Parenting Tips

Advice for raising well-balanced children

When you left the hospital to take your newborn home for the first time, you may have hoped that the baby bag contained some kind of manual giving parental advice on how to handle the next 18-plus years. Then you remembered that babies don't come with a set of instructions for parents on how to teach a child values, resolve a conflict with a sibling or help a child study for an upcoming test. That's where Gerber Life comes in. Our advice for parents can help prepare you for various situations, as well as provide ideas for activities that you can enjoy as a family.

  1. Cut Your Spring Cleaning Time in Half with These Helpful Tips

    Mother & Young Daughter Smile While CleaningWhen spring finally rolls around each year, it brings so many welcome sights. The snow thaws, days grow longer, flowers start to bloom, and there’s a lot of cleaning to be done. Wait, actually that last part isn’t welcome at all.

    You may not want to be stuck inside for a long session of spring cleaning, when other options include playing with your children outside or riding bikes in the park. But, unfortunately, spring cleaning is something that almost always has to be done.

    Fortunately, even if spring cleaning can’t be avoided entirely, there are ways that may help get it done faster. Follow these spring cleaning tips, and you’ll be out under the sun before you know it:

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  2. What Chores are Appropriate for Your Child?

    Son Helps Father With the LaundryDetermining when your child is ready to help around the house and what he or she should be helping with is no easy task. Suddenly, you’ll start wondering aloud, wait, when did I start helping around the house as a child? Was I cooking and cleaning at five? Of course, you’ll eventually remember that you weren’t baby Rachel Ray or Martha Stewart, and you’ll realize that you need to decide on age-appropriate chores for your child.

    To keep things simple, focus less on the specific chore you’re considering and more on what a child can handle and should be learning at a particular age. For example, instead of trying to determine whether your child can realistically mop the floor, think about whether that task would benefit him or her. Ideally, it should be a task that is both feasible and something your child can learn from.

    Still stuck? Don’t worry; we’re here to help. Here are some ideas for age-appropriate chores:

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  3. Kids Are Sponges: Monitoring the Media Your Toddler Sees

    Family Watching TVChildren tend to absorb everything around them. As much as you may think your baby or toddler isn’t paying attention, he or she is likely absorbing any background activity or noise. That’s why it’s so important to be conscientious about how much and what kinds of media your child consumes at each stage of development, regardless of whether done actively, such as watching a movie on TV, or passively, such as playing the radio. The programming you select, including any adult media, can influence your child.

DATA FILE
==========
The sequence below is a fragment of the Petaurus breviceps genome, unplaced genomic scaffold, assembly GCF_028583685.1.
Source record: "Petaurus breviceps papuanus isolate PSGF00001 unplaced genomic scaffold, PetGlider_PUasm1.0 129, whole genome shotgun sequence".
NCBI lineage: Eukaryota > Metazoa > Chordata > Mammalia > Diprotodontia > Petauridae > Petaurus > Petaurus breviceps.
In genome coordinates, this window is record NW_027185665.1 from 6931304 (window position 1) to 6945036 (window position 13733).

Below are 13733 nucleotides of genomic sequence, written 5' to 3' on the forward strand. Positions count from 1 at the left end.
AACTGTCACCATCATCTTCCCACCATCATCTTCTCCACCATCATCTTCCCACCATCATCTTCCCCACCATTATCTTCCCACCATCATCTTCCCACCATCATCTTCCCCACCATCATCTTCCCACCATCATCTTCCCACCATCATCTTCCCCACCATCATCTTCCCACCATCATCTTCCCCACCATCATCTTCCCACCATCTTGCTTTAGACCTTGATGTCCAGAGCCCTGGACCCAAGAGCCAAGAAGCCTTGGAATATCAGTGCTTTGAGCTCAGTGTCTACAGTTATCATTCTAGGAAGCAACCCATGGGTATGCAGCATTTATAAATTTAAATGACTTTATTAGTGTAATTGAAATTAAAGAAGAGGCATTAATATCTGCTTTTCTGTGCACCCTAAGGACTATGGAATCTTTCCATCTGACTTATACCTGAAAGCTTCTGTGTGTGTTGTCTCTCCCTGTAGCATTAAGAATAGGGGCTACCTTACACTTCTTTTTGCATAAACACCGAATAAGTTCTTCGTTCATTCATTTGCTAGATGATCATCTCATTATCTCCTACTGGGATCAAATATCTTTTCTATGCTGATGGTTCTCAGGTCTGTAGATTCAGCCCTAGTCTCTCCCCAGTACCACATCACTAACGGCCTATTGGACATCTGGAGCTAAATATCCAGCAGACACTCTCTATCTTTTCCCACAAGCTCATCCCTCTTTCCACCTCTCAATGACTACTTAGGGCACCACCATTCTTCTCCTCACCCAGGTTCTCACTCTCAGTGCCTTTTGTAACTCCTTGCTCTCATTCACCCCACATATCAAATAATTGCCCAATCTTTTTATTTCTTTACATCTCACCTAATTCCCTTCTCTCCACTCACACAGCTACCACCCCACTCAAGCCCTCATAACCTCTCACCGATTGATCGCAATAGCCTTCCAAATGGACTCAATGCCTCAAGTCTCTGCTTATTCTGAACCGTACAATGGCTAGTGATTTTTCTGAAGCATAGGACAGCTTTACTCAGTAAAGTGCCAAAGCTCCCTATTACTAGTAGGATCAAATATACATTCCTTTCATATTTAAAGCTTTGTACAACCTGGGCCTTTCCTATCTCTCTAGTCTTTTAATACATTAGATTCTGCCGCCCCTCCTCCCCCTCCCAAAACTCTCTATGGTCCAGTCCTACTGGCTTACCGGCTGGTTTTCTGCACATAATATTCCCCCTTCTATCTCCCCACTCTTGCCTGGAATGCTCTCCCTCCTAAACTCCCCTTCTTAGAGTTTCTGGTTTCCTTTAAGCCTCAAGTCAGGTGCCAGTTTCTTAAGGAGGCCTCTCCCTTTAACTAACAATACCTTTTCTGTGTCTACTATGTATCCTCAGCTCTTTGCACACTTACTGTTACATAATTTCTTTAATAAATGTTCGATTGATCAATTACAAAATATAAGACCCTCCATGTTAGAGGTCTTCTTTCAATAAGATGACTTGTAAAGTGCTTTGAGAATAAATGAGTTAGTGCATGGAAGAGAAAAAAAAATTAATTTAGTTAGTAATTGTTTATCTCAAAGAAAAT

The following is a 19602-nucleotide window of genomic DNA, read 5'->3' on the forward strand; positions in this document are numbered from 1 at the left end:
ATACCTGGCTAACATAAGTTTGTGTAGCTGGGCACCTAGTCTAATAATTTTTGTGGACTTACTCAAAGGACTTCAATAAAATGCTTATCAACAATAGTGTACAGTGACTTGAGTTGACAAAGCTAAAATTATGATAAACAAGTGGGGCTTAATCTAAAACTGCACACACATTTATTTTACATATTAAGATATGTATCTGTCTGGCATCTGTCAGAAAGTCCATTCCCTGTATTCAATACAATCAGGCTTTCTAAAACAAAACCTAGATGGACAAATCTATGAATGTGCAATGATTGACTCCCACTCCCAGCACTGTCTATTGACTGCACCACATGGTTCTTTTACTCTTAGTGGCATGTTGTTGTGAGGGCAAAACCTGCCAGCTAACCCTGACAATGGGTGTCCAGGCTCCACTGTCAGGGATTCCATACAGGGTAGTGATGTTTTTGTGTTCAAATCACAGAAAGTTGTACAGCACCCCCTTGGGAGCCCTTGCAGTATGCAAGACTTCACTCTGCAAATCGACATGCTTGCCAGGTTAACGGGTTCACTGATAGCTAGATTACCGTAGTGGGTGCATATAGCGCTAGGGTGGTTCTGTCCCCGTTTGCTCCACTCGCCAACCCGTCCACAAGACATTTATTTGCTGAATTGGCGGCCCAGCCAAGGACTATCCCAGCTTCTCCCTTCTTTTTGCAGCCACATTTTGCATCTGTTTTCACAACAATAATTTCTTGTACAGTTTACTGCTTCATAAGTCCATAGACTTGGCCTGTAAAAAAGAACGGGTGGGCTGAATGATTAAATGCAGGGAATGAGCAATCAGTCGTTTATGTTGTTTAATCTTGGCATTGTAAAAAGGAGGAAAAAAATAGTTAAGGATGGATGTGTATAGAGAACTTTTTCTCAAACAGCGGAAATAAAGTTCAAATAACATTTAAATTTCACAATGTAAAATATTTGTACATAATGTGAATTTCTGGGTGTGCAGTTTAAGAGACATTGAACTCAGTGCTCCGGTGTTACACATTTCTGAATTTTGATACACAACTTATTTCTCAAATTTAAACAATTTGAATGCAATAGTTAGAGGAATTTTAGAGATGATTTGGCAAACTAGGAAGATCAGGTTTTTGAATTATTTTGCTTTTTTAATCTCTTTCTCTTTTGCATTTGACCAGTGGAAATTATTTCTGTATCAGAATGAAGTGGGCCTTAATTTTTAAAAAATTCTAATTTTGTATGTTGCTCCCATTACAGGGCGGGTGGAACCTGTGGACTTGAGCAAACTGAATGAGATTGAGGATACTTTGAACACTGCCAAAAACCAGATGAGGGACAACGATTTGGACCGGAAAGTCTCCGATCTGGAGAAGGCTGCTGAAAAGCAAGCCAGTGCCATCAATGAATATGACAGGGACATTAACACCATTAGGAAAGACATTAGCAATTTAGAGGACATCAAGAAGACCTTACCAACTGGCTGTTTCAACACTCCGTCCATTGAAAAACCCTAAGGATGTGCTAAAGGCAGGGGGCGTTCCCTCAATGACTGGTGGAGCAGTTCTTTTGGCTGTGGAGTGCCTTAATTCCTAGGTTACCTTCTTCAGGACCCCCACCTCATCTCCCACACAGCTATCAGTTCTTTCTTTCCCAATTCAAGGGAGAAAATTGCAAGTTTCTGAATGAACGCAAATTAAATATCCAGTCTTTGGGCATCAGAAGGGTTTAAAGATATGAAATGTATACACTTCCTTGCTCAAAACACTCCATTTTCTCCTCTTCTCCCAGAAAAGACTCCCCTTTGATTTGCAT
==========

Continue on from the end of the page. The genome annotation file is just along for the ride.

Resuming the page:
The American Academy of Pediatrics (AAP) suggests that TV and other media should be avoided for children age 2 or younger. Instead, the AAP emphasizes that children should learn from play and from human — not screen — interaction.

    It’s therefore important for parents to determine how to regulate, limit, or monitor the media impact on children. Here are some tips:

     

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  4. Activities to Help Your Toddler Learn Fine Motor Skills

    mom and toddler playing with building blocksIt’s not unusual for babies and toddlers to learn gross (larger movements) motor skills – such as rolling over, sitting and walking – more quickly than fine motor skills. Precise hand, finger and wrist movements, as well as grasping objects and picking them up with pinched fingers, are tasks that toddlers need to practice and perfect over time, and in different ways than their gross motor skill counterparts.

    There is a lot you can do in any given day of play, however, to help fine-tune these fine motor skills. Following are some activities to consider integrating into your toddler time:

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  5. How to Stay Connected to Your Kids in the Digital Age

    Mom Distracted by TechnologyTeens aren’t the only ones immersed in technology at home. Parents are guilty of it, too. Whether you’re checking your work email from your phone or putting in extra hours on a project while at home, these actions may cause your child to feel neglected, sad or frustrated, according to Harvard Clinical and Consulting Psychologist Catherine Steiner-Adair, author of the book, “The Big Disconnect: Protecting Childhood and Family Relationships in the Digital Age.”

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